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Cracking the Code: Should Schools Require Students to Learn How to Write Software?

Students work at computersBy Brian P. Gatens

There’s a part of my personality that naturally keeps an eye out for cultural shifts and trends.

For example, I remember walking through the mall last summer and hearing a group of kids singing “Now here’s my number, so call me maybe” and seeing a Facebook post from a friend about this new song by Carly Rae Jepsen, which in turn led me to predict the booming success of a sing-along hit whose music video has nearly half a billion page views (somewhere the New York Philharmonic curls up quietly in a ball and weeps).

Lately my trend-detection radar has gotten similar signals on the idea of “coding.” I remember seeing characters being celebrated for their programming skills during the rise of Facebook in “The Social Network” and then I noticed companies referring to “releasing new code” when they were updating their iPhone apps.

And then a parent sent me the following links:

Both and offer anyone who signs up for their free service the ability to learn how to write computer code, hence the “coding” as a verb. Now I know nothing about how to actually program computers, so I did some basic research. It appears that, believe it or not, it isn’t magic that makes our computers, phones and tablets work so smoothly, but rather highly complex computer languages like C++ that enable all these devices to do all that they do for us.

And this leads me to a larger question:

If computer code dominates our modern lives and free services offer anyone (including children) the opportunity to learn to code, should we be considering requiring basic code writing for schools?

I mean, isn’t the point of school to arm our children with both the ability to be able to learn, but also to actually learn things of worth and merit that they can actually do? And wouldn’t the ability to write computer code be an example of that?

As I did my research, I came across the work of Douglas Rushkoff, a social media theorist who highlighted several key points while addressing the U.S. Congress:

  • When humanity as a species learned to speak, we also learned to listen. Similarly, we learned to write as well as to read. Rushkoff maintains that we should not just use code — we should be able to write it.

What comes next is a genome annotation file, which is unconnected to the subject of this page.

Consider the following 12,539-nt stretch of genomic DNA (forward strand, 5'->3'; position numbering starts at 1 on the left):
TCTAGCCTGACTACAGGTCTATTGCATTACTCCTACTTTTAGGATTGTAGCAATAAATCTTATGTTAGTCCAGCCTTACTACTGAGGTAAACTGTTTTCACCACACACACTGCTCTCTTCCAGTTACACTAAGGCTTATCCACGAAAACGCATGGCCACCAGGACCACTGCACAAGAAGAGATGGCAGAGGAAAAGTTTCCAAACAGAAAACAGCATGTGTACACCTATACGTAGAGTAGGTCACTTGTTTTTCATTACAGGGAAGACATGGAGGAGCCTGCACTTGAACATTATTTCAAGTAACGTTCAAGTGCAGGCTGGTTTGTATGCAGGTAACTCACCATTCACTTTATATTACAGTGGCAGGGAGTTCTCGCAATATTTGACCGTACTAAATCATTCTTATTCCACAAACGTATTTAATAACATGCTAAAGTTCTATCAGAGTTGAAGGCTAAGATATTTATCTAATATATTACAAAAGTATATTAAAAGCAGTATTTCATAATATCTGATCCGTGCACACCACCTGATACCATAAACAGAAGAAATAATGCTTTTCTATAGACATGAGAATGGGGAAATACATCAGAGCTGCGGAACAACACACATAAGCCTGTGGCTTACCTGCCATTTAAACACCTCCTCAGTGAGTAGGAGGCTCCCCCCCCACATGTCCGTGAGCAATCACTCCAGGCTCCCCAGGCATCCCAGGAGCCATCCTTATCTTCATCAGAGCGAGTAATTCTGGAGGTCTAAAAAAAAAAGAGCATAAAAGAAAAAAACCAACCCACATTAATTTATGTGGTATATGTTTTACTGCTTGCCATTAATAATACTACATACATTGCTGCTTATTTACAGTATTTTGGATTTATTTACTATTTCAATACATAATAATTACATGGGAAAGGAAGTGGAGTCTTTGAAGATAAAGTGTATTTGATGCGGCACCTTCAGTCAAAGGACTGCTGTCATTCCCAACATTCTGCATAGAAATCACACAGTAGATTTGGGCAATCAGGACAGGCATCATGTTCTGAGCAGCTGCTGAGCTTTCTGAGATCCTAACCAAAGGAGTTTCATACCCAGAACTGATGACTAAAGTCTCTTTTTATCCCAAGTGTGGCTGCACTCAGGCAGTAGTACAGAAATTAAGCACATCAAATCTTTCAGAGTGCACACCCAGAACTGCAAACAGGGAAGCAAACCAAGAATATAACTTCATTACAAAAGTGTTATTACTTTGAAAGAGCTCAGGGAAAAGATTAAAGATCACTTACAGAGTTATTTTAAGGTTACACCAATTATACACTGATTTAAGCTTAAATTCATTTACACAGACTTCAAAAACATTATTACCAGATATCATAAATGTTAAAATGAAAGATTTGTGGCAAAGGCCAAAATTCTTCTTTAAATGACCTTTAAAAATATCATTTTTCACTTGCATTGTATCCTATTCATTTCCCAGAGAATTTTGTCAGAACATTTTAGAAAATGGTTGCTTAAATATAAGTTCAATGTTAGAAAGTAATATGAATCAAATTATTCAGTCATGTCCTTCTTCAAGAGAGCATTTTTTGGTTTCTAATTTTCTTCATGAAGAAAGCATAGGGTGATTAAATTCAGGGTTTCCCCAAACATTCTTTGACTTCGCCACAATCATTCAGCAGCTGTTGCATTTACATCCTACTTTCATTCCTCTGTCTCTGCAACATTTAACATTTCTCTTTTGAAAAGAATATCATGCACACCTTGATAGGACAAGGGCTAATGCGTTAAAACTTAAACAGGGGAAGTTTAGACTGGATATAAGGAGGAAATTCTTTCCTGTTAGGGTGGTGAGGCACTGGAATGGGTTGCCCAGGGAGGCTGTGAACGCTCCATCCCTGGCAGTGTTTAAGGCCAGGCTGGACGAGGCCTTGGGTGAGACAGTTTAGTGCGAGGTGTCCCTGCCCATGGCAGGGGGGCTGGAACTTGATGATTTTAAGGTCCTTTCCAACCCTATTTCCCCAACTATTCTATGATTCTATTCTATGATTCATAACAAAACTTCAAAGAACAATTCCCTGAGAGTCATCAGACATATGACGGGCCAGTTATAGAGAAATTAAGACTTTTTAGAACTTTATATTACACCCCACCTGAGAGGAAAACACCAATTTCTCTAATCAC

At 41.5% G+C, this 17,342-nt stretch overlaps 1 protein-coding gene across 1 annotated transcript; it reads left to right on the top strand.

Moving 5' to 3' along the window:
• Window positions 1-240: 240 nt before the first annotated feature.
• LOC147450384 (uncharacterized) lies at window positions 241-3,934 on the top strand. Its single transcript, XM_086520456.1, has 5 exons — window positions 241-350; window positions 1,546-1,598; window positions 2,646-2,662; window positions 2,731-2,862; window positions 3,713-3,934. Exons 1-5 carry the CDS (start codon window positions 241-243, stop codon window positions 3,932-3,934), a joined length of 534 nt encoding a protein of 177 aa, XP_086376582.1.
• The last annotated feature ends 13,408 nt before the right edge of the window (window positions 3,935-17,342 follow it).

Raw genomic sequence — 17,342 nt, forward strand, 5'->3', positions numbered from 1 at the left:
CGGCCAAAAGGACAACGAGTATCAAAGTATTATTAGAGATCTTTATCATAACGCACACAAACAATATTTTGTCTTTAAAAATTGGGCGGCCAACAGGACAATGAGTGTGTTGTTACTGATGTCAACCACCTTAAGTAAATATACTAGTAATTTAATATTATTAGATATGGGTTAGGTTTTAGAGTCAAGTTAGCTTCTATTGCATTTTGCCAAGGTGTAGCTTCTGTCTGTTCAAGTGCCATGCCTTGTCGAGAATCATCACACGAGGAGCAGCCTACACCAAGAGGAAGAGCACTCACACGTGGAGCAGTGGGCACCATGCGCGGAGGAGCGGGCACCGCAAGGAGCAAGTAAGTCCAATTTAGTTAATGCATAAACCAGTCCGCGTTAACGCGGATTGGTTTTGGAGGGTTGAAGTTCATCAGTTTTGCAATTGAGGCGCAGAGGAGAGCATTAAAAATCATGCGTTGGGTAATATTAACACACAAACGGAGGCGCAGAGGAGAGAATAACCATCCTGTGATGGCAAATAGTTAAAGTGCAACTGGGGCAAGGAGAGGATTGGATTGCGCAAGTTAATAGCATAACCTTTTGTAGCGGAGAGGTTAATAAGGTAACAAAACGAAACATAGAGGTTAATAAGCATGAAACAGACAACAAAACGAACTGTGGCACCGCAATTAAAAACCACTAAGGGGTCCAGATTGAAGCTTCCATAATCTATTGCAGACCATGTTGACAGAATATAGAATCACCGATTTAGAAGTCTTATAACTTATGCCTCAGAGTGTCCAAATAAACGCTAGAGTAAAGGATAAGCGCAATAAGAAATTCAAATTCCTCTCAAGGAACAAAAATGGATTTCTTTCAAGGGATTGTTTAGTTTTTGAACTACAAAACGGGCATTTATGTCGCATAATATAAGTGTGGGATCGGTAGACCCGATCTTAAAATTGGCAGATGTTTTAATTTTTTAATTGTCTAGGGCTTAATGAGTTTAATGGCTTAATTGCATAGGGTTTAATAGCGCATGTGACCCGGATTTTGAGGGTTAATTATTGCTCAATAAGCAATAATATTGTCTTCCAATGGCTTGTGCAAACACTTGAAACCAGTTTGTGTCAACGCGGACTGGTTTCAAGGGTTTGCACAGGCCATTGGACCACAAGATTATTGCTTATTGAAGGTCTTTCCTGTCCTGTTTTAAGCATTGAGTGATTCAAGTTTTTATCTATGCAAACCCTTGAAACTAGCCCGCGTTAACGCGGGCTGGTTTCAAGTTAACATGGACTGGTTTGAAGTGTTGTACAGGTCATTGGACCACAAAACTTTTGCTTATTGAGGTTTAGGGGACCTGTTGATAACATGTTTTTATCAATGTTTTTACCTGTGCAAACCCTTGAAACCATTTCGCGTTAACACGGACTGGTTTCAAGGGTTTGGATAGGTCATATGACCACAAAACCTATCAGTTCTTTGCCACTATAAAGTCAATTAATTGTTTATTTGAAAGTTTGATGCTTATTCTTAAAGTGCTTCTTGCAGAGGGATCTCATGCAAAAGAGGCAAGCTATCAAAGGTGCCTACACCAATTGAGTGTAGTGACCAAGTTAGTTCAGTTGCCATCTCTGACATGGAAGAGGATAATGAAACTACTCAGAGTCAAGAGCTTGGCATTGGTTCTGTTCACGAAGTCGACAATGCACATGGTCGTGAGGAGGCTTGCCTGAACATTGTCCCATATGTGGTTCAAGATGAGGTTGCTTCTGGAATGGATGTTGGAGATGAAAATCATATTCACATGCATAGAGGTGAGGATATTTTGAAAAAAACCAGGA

• There is a direct connection between computer literacy and the ability to compete in today’s highly technology-centered world. Rushkoff argues the economic impact of inaction will be catastrophic for U.S. business interests.
  • Coding is a natural extension of our current math classes. Rushkoff contends that solving algebraic equations is a form of coding and therefore that same thought should be applied to learning how to code. Why stop when children are already doing it?
  • Writing code is the “making skill” of the 21st century. In the past, workers made physical things (cars, machines, etc.) but it’s essential that we view code in the same way. While software is not something you can hold in your hand and pass around, products created through code writing are as real as the products of last century.

My internal trend-sensor can’t stop ringing about this topic. All signs point to the fact that the ability to write computer code, and by extension create things and control machines, will be a core worker skill as move forward in our rapidly changing world.

I’m signing my own children up tomorrow.

Heck, someone will have to be able to pay for my tickets to the Carly Rae Jepsen Reunion Tour in 2053.

An educator for two decades, Brian P. Gatens is superintendent/principal at Norwood Public School in Norwood, N.J. Gatens has worked at the K-12 level in public and private school settings in urban and suburban districts. He has been a classroom teacher, vice principal, principal and now superintendent/principal.

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